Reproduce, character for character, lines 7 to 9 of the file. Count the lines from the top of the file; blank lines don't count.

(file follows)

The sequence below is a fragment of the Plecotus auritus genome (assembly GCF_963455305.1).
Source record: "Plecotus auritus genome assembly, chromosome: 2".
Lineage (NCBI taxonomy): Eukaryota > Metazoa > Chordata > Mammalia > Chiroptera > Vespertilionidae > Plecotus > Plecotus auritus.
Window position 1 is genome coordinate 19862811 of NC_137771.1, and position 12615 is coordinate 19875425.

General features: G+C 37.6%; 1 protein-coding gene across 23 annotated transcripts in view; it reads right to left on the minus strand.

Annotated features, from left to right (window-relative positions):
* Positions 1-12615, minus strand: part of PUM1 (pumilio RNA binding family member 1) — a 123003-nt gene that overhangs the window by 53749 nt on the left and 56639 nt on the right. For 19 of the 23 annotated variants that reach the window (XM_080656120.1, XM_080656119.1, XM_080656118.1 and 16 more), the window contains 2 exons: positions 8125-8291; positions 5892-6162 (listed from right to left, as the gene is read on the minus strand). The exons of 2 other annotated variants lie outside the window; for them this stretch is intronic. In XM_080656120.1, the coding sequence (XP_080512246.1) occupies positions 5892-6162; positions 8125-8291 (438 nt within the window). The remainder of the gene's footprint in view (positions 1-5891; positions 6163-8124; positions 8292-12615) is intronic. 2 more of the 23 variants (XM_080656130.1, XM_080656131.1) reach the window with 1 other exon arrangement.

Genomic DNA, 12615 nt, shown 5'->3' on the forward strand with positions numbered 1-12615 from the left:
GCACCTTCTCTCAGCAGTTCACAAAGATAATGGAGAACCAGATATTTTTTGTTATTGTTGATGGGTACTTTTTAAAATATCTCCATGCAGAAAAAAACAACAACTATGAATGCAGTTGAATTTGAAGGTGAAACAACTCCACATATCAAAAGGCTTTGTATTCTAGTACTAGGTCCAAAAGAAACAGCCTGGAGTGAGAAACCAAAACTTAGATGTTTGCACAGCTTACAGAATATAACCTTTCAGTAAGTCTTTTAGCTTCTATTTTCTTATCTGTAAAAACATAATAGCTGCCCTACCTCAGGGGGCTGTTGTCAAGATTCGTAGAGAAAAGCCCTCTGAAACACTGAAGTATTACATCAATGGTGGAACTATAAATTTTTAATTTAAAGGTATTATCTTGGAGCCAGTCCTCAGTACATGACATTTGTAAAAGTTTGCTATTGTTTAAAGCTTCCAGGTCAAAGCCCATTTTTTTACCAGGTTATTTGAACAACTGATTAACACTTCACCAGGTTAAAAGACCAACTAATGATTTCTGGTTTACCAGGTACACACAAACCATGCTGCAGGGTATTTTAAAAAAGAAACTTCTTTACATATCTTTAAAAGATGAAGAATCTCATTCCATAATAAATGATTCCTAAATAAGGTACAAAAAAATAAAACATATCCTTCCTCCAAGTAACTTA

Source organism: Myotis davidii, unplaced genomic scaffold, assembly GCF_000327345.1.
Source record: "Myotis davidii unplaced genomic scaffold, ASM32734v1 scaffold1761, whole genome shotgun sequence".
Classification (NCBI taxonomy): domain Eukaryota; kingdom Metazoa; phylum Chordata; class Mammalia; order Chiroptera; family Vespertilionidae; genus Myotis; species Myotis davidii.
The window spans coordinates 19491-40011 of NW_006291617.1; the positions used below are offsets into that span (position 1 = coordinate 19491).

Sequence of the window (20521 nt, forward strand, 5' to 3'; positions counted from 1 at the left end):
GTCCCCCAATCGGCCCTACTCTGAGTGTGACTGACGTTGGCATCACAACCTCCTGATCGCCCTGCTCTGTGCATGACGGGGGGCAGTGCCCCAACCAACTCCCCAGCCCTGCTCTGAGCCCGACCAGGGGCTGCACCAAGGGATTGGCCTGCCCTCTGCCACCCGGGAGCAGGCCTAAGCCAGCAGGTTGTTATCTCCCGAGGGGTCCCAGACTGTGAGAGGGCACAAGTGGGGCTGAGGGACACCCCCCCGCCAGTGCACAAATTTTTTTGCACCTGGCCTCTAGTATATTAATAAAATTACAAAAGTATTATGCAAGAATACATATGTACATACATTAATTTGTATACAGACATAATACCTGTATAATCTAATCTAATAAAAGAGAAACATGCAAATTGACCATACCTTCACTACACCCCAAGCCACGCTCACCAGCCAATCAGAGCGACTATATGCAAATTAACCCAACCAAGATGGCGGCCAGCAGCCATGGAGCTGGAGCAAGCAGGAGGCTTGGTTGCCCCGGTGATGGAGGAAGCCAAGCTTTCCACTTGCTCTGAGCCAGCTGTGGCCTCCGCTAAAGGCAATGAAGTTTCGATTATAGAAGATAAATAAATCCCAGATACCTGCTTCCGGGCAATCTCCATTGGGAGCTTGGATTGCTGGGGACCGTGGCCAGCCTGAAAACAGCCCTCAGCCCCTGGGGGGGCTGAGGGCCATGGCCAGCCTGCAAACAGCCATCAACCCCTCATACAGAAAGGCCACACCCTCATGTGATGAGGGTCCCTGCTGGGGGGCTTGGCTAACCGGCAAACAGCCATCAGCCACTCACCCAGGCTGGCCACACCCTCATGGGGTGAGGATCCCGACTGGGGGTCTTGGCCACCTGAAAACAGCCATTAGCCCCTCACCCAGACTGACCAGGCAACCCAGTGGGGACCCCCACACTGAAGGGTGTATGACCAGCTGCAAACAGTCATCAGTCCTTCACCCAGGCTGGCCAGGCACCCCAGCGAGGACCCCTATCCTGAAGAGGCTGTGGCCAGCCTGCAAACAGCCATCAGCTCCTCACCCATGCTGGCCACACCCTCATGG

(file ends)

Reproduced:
* Positions 1-12615, minus strand: part of PUM1 (pumilio RNA binding family member 1) — a 123003-nt gene that overhangs the window by 53749 nt on the left and 56639 nt on the right. For 19 of the 23 annotated variants that reach the window (XM_080656120.1, XM_080656119.1, XM_080656118.1 and 16 more), the window contains 2 exons: positions 8125-8291; positions 5892-6162 (listed from right to left, as the gene is read on the minus strand). The exons of 2 other annotated variants lie outside the window; for them this stretch is intronic. In XM_080656120.1, the coding sequence (XP_080512246.1) occupies positions 5892-6162; positions 8125-8291 (438 nt within the window). The remainder of the gene's footprint in view (positions 1-5891; positions 6163-8124; positions 8292-12615) is intronic. 2 more of the 23 variants (XM_080656130.1, XM_080656131.1) reach the window with 1 other exon arrangement.

Genomic DNA, 12615 nt, shown 5'->3' on the forward strand with positions numbered 1-12615 from the left:
GCACCTTCTCTCAGCAGTTCACAAAGATAATGGAGAACCAGATATTTTTTGTTATTGTTGATGGGTACTTTTTAAAATATCTCCATGCAGAAAAAAACAACAACTATGAATGCAGTTGAATTTGAAGGTGAAACAACTCCACATATCAAAAGGCTTTGTATTCTAGTACTAGGTCCAAAAGAAACAGCCTGGAGTGAGAAACCAAAACTTAGATGTTTGCACAGCTTACAGAATATAACCTTTCAGTAAGTCTTTTAGCTTCTATTTTCTTATCTGTAAAAACATAATAGCTGCCCTACCTCAGGGGGCTGTTGTCAAGATTCGTAGAGAAAAGCCCTCTGAAACACTGAAGTATTACATCAATGGTGGAACTATAAATTTTTAATTTAAAGGTATTATCTTGGAGCCAGTCCTCAGTACATGACATTTGTAAAAGTTTGCTATTGTTTAAAGCTTCCAGGTCAAAGCCCATTTTTTTACCAGGTTATTTGAACAACTGATTAACACTTCACCAGGTTAAAAGACCAACTAATGATTTCTGGTTTACCAGGTACACACAAACCATGCTGCAGGGTATTTTAAAAAAGAAACTTCTTTACATATCTTTAAAAGATGAAGAATCTCATTCCATAATAAATGATTCCTAAATAAGGTACAAAAAAATAAAACATATCCTTCCTCCAAGTAACTTA